23 year old Zimbabwean Music Producer Tinashe Sibanda (T-Collar) Talks; Co-Producing New Rita Ora, Chris Brown Collaboration & Lessons Learned
What does it take to work in Los Angeles (LA)?
Writing and producing music that is intended to reach and touch the world?
Zimbabwean born Tinashe Sibanda, popularly known as T-Collar, shared his experience on his journey to success in the American music industry. Beginning with his earlier days, growing up in Zimbabwe and producing music at the tender age of 13; to taking the bold move and relocating to LA on his own after high school to pursue his career and passion.
T-Collar has amazing insights into the music industry that go beyond the recording studio. I had the pleasure of interviewing T-Collar to talk about his work, his life and his most recent project; co-producing Rita Ora’s new song, “Body on Me” featuring Chris Brown and the lessons he has learned.
The Process of Co-Producing “Body On Me”
Starting at the age of 13 in his home country and now 23, T-Collar has indeed made some major improvements and is starting to get the recognition he deserves. He admits that “Body On Me” is the first song he has produced that has been quite successful in the public domain. He provided glimpse into the creative process of producing “Body on Me” and how Rita Ora and Chris Brown ended up collaborating on the single.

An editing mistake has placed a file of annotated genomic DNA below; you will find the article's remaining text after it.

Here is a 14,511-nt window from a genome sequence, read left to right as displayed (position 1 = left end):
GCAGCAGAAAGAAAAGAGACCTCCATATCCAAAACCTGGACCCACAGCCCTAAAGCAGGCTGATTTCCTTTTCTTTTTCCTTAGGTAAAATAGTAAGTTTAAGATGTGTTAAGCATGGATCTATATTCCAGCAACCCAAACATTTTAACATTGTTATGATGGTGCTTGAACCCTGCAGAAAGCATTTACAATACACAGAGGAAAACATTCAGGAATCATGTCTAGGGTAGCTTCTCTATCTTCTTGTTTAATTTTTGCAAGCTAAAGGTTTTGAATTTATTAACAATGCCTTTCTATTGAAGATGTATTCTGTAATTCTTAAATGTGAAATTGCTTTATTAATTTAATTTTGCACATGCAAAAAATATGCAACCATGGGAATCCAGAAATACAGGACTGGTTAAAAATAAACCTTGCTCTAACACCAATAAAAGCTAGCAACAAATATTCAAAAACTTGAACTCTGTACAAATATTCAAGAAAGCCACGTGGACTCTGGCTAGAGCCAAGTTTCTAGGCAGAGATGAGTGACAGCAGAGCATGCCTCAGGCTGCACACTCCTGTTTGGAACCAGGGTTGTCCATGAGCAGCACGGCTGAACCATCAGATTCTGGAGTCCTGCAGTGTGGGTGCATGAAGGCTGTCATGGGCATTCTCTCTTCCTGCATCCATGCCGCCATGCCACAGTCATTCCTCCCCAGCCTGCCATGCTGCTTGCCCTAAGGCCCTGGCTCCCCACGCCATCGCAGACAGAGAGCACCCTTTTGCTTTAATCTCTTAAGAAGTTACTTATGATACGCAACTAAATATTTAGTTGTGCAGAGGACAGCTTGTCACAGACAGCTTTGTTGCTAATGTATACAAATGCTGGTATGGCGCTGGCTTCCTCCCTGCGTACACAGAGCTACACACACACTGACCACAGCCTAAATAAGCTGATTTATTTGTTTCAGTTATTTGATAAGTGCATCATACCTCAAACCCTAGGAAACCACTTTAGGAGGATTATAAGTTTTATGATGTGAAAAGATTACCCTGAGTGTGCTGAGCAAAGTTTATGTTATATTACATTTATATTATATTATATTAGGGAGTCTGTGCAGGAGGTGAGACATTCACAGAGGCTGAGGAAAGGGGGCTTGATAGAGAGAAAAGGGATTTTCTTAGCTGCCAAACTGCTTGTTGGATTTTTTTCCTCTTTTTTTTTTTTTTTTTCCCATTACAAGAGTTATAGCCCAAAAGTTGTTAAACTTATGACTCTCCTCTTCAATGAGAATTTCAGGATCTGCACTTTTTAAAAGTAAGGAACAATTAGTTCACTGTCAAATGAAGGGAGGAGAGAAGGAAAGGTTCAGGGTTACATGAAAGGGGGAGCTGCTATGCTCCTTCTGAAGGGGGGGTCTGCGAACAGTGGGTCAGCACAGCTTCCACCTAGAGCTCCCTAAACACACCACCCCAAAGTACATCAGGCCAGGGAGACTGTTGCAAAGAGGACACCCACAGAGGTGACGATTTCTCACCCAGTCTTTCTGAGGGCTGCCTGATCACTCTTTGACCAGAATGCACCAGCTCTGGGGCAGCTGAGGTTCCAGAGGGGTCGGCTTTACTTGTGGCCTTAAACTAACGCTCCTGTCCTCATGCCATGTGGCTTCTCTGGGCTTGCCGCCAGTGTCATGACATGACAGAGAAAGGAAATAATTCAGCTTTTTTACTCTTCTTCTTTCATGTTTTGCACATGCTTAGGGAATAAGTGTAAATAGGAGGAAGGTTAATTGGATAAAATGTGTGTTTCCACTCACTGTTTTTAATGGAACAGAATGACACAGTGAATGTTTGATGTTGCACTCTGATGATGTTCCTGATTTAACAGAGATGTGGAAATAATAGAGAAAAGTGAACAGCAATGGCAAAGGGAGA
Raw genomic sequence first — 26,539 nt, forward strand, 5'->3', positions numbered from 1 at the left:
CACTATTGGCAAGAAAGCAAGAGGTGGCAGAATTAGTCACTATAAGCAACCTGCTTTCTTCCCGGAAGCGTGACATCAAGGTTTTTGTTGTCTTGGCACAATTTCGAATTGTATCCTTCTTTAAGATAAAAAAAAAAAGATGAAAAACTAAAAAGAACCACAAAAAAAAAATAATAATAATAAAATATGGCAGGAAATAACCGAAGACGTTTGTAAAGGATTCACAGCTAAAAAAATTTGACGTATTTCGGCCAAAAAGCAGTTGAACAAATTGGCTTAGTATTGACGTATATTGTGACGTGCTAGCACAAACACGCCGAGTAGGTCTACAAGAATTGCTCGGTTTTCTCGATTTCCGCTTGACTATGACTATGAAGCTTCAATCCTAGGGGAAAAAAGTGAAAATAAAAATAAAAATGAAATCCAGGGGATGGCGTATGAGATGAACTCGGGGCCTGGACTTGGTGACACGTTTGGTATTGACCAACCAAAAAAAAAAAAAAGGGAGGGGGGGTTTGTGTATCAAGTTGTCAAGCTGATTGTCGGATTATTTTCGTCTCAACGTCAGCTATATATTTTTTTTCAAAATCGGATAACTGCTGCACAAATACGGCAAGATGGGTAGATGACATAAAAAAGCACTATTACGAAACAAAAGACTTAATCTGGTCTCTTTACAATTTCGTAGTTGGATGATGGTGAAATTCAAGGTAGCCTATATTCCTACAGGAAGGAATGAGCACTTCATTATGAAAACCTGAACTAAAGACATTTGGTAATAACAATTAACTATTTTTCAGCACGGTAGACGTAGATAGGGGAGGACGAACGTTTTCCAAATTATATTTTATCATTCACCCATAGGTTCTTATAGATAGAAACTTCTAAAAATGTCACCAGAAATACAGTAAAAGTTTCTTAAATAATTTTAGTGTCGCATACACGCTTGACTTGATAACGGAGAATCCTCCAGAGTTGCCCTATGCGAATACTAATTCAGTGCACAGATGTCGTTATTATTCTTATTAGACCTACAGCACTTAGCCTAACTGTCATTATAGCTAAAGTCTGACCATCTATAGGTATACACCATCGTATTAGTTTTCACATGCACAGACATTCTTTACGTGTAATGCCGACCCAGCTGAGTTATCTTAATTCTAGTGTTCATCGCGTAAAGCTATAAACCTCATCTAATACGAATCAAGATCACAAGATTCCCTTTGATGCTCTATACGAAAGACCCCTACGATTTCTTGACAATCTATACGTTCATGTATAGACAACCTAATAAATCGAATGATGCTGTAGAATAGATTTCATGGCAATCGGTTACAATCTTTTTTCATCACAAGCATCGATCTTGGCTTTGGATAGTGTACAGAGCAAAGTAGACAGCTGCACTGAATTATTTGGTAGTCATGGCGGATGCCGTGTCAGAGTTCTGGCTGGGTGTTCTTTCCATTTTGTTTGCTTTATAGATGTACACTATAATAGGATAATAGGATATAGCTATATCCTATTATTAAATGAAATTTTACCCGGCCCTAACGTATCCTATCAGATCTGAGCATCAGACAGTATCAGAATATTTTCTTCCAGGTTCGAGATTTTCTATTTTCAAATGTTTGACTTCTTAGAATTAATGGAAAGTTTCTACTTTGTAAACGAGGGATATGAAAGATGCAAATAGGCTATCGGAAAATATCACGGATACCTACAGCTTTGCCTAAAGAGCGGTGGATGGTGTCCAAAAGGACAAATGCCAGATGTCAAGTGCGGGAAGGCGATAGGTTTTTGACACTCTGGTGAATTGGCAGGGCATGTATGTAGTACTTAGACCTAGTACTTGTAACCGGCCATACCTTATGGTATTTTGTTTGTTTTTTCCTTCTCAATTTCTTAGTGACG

He began working on the song Body on Me in January 2015. His intention was to use the chanting at the beginning of the song, as a way to get people’s attention and as T-Collar says, "to put an African stamp on the song." After finishing the initial production of the song, T-Collar sent the song to his publisher for distribution to several artists. Rita Ora loved the song and wanted to sing it. Originally the song was not written as a duet and with two female verses. It was later re-worked to consider a male verse. Several options were considered to sing the male verse including Nick Jonas and Trey Songz. T-Collar explained that turning the song into a duet was not the initial plan but it just worked out that way.
The male voice chosen for the song was not planned. Rita Ora was recording the song at "The Record Plant" in LA, which is a series of three famous recording studios. Chris Brown just happened to be in the room next to where Rita Ora was recording. While recording in the studio, she bumped into Chris Brown and played the song for him. Chris loved the song, he was keen to work with her. T-Collar and his co-producers went back and wrote an instrumental, made the song bigger by adding a few improvements to the final product to give us the song we now know.
Writing and Producing Songs for Artists
I have always wondered how songwriters pass on their finished songs to other artists. T-Collar walked me through the process and the approach he takes to song writing and co-producing music. T-Collar explains, “we make a demo and the song we do will almost sound exactly like the song should. We record it and normally song writers put their vocals on it. After the process of making the final demo of the song is complete, T-Collar said the songs are often sent out to artists, music producers or managers.
Working In The Music Industry: Expectation vs Reality
Being in LA, working with top producers and various artists, sounds like the life of the party. It is the dream for most musicians to reach this goal; especially for individuals coming from a foreign country like Zimbabwe. However, there is a vast gap between the expectations and reality of working in the music industry.